Saturday 30 July 2016

ACW Campaign: The Battle of Auckland Junction (Glory Haleluja!)

Paul made it up to the frontier for this week's game, the next in my mini campaign in the fictional Durham Valley set during 1862.

Last time Union forces finally gained a foothold in the valley after wrestling Stanhope Tavern and the vital supply route into the valley from the Confederate forces. These had put up a magnificent resistance and then executed a swift withdrawal in the face of the much bloodied Union Army of the Northumberland under Major General 'Bloody John' O'Reidy. The Confederate commander directed the battle from his litter as he was still recovering from a wound received a week earlier. His successor Lt. General Thomson van Paulus, had been 'otherwise engaged' at the time of the battle but appeared to take over command as the Confederates slipped away towards the important railhead of Auckland Junction.

I threw a few dice to see if the Confederates would all retreat in the same direction and unfortunately only the Texans and one of the veteran brigades withdrew on Auckland Junction. The cavalry and the freshly raised brigades were nearby but the other brigade has taken a more easterly route and was too far away to offer any support. No further reinforcements were available at this time.

The Union forces had pursued the retreating Confederate army, splitting into two corps in order to try and catch the enemy between them. Major General O'Reidy took the northern force that ended up pursuing but single brigade of Confederates, while the previously disgraced Major General Ashton Collins was, as next senior, reluctantly given command of the southern corps. Collins' forces moved slowly and arrived at Auckland Junction piecemeal. The cavalry and a brigade of rather dubious quality 'green' troops were first on the scene, the former approaching the town down the railway line while the infantry appeared to the west. There was no sign of the remainder of the Union force. The Confederates decided to stay put and await the Union attack. The cavalry dismounted and began to skirmish with the troops holding the town, while the infantry brigade moved (swept it wasn't as that implies some speed, which was sadly lacking!) around the Confederate left flank.

 The battlefield looking south. Union cavalry skirmishing in front of Auckland Junction. In the far distance a brigade of infantry advances down the road.
 Confederate defenders of Auckland Junction.
 The leading Union troops break down into skirmish order and occupy the orchard.
 More Union troops pour (more like dribble) onto the battlefield.
 Zouaves advancing in the centre with elements of the 'Iron Brigade" in the distance.
 The Union attack on the Confederate left is stalled by the arrival of the their cavalry. The Union troops are badly shaken and with three out of four regiments 'whipped' the brigade pulls back broken.
 The 'Iron Brigade' in the centre unable to make any progress against the dug in Rebs!
 The Union right in disarray! And out of the battle!
 In the centre the Zouaves take a hammering and fail a break test, becoming 'whipped'. The rest of their brigade and the dismounted cavalry trade shots with the Confederates, now reinforced by a freshly raised brigade. The Union troops get the worst of the exchange and the dismounted cavalry are broken and obliged to pull back.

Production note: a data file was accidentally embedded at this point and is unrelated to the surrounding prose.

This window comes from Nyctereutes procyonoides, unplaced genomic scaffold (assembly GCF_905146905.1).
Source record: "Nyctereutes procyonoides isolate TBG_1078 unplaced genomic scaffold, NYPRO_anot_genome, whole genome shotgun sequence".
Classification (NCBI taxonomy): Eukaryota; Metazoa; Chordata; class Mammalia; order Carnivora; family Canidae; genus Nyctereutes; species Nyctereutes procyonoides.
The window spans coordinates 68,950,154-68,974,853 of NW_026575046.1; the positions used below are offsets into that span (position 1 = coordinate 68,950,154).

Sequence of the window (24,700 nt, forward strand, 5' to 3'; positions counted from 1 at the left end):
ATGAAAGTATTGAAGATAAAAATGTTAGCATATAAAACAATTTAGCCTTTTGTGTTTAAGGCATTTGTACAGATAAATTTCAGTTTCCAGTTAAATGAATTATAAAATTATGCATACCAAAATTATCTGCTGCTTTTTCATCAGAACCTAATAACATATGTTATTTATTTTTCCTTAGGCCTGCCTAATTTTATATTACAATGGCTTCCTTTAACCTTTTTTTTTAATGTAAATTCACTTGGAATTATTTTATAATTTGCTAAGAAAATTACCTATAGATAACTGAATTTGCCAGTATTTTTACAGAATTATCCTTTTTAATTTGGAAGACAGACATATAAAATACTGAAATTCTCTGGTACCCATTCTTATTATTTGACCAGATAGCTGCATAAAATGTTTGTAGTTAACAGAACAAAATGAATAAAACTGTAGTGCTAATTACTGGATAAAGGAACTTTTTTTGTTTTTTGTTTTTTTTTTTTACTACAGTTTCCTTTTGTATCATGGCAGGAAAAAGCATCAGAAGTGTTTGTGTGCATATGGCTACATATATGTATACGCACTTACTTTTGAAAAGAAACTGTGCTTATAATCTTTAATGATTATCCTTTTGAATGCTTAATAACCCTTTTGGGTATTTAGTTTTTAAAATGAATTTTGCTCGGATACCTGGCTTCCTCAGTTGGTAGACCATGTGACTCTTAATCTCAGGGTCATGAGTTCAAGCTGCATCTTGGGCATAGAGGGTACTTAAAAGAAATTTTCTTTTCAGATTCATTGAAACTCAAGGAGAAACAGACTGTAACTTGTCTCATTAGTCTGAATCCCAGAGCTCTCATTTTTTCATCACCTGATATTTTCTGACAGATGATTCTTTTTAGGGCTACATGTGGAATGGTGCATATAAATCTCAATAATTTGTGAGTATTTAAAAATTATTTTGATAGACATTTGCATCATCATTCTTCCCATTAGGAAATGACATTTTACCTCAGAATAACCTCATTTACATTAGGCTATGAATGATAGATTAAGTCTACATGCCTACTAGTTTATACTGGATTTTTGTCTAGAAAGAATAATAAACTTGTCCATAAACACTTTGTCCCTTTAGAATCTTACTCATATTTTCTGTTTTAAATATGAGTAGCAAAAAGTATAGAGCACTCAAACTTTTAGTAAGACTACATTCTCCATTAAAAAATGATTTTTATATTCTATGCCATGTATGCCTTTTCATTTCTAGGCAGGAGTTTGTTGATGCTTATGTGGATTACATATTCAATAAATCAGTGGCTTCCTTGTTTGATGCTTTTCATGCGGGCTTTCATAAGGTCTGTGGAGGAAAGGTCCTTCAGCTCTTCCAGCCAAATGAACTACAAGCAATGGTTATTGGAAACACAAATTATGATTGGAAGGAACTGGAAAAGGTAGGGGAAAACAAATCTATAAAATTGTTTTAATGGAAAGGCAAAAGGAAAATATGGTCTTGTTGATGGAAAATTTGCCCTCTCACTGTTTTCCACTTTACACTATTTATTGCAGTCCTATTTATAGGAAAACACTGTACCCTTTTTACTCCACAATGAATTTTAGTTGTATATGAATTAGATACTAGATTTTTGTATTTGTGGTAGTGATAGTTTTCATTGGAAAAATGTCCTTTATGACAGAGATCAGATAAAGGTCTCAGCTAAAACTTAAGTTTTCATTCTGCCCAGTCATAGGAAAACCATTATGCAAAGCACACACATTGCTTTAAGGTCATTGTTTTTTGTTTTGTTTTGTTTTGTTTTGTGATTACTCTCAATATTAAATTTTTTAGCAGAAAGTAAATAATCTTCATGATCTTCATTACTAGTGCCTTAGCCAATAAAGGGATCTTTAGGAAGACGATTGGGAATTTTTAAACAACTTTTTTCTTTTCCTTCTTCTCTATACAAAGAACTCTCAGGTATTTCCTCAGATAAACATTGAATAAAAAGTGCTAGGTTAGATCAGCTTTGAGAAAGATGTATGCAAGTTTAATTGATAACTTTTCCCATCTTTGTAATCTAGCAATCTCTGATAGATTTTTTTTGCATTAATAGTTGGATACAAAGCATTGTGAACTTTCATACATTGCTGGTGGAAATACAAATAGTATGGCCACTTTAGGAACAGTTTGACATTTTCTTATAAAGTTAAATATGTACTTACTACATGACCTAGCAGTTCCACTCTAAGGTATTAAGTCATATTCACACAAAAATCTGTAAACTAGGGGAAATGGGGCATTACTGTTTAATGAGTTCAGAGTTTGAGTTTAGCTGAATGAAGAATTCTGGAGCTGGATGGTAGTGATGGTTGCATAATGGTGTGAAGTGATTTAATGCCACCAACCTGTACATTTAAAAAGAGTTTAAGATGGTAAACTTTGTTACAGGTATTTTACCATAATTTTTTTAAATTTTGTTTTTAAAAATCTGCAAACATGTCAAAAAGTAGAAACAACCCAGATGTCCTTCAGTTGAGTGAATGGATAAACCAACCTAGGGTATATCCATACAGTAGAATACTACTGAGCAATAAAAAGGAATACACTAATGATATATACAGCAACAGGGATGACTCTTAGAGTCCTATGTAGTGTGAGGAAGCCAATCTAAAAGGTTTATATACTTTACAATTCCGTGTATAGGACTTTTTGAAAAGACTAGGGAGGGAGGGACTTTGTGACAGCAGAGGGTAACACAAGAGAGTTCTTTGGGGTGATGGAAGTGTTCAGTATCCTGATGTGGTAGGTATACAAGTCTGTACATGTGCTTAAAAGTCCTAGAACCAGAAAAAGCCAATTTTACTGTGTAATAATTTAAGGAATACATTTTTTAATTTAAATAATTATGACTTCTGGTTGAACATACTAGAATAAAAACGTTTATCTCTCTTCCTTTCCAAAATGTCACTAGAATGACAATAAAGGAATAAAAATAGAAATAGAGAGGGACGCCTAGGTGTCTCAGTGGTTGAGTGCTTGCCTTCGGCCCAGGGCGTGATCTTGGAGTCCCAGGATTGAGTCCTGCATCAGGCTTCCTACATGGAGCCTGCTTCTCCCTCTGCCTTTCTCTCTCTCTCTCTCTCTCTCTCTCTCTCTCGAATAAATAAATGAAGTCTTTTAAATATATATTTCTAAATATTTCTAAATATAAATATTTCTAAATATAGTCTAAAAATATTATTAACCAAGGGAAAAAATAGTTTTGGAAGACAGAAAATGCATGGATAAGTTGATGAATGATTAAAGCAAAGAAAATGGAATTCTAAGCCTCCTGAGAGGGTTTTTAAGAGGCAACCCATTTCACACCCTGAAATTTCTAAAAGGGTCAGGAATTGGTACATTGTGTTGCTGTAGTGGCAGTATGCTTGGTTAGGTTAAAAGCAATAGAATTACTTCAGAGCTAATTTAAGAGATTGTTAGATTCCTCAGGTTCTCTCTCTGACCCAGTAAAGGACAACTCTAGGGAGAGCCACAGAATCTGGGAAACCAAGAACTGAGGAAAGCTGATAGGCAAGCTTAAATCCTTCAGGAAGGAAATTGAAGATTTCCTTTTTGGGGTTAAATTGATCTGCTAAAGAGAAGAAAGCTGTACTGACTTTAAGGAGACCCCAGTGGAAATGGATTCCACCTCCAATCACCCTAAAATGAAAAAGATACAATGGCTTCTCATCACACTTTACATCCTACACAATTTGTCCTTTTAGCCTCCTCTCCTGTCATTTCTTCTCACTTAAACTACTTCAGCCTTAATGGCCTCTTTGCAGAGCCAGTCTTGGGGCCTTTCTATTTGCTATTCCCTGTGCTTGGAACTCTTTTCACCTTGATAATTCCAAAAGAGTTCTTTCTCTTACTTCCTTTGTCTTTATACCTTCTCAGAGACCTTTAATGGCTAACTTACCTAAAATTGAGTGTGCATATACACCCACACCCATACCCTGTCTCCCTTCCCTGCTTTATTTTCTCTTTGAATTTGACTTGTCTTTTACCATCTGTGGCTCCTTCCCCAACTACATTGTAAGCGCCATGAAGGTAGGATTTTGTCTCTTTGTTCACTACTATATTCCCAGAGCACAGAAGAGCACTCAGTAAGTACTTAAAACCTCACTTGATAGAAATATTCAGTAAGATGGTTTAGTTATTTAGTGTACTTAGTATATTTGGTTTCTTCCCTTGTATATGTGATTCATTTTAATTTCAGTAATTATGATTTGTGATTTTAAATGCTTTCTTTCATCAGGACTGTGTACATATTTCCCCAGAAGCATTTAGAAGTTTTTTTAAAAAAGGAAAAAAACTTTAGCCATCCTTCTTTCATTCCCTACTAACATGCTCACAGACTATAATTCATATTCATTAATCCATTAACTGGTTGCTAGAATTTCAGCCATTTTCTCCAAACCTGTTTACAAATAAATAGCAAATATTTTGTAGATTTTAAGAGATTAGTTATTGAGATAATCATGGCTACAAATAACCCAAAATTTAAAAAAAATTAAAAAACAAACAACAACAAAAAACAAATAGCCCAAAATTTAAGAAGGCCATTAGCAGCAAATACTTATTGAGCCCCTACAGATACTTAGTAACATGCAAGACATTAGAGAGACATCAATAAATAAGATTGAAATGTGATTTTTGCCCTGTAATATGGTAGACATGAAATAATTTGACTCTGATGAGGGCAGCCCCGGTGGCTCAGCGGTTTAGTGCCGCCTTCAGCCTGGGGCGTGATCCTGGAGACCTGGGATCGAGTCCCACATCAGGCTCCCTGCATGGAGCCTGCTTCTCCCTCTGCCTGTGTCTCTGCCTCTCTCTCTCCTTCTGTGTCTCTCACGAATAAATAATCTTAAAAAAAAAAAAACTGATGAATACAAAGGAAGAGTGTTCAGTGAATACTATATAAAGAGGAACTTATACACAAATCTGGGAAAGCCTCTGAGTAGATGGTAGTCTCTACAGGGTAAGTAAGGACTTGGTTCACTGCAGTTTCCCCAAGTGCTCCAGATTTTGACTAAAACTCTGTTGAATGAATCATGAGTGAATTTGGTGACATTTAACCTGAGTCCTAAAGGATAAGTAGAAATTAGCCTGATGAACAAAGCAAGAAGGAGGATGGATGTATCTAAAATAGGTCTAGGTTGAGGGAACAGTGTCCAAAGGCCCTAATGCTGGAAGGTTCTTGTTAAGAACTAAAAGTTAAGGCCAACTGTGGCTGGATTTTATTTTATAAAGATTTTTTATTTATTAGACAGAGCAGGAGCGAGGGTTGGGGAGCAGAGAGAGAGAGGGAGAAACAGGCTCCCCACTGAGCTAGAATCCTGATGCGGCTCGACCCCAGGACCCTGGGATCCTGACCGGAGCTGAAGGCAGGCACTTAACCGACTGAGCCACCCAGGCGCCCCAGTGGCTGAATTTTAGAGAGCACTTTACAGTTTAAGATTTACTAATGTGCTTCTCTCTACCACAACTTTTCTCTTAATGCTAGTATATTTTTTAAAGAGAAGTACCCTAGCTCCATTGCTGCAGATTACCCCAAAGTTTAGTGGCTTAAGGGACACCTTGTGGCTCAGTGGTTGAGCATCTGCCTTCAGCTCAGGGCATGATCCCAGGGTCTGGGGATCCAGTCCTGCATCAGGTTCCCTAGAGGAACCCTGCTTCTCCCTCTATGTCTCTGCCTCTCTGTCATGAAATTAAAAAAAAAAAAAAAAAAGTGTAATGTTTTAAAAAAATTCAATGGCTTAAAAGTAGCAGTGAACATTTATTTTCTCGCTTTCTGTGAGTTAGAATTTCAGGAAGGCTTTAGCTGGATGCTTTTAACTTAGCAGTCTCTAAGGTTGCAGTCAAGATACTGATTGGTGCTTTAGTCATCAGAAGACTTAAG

More Union troops push towards the Confederates in the town.
 Meanwhile, my remaining troops had been making very slow progress through the woods before bursting out of them onto the Confederate right flank. They surged forward, taking heavy fire, but slowly gained the upper hand, forcing the Rebs (who were mainly freshly raised) back and overrunning a battery of artillery.

 The Confederate right pulls back.
 The Union centre is unable to make any progress towards the town and grinds to a halt. The bungling Union commander Major General Ashton Collins is mortally wounded by a stray shot (but from which direction?)
 The whipped Union right, going nowhere.
 The Confederate defenders are being slowly worn down by Union artillery fire.
 Hanging on, despite being disordered and one casualty short of being shaken.
 The Iron Brigade supported by artillery poised to make another attack on the weakened Reb defenders.
 Back on the other flank the Union troops continue to push their enemy back.
 The Iron Brigade assault the town. Closing fire from the defenders is ineffective and in the melee they are broken.

 The Union left sweeps along the Rebs lining the fence line and breaks them.
A counter attack by the Confederates to try and eject the Union troops from the town is shattered.

We had to finish the game early but I played out the last couple of moves myself to see if the Union attack would succeed or not.  Fortunately it did better than I could have hoped for. Paul and I had fully expected the attack on the Union left to succeed and roll up the Confederate flank, but the collapse of the garrison was an unexpected bonus.

The Confederates were able to extricate their battered forces, covered by their cavalry. The Union troops were in no state to pursue so busied themselves looting Auckland Junction. 

Again the new rules in the supplement worked well. It wasn't the most exciting game for Paul as the defender but it was a pleasant way to spend a very rainy July day.

I now need to decided what course the campaign will take.


  1. Cheer, Boys, Cheer! Grand looking game with the right outcome of course too! I look forward to the next one.

  2. Thanks David. I was waiting for SOMEONE to comment and I knew you'd be the first! Thank you.

  3. Sounds like a great game, like the period photos aswell!

  4. Very nice report Colin. The table and figures look wonderful. Would love to see a few shots of them in all of their colourful glory as well if you get a chance.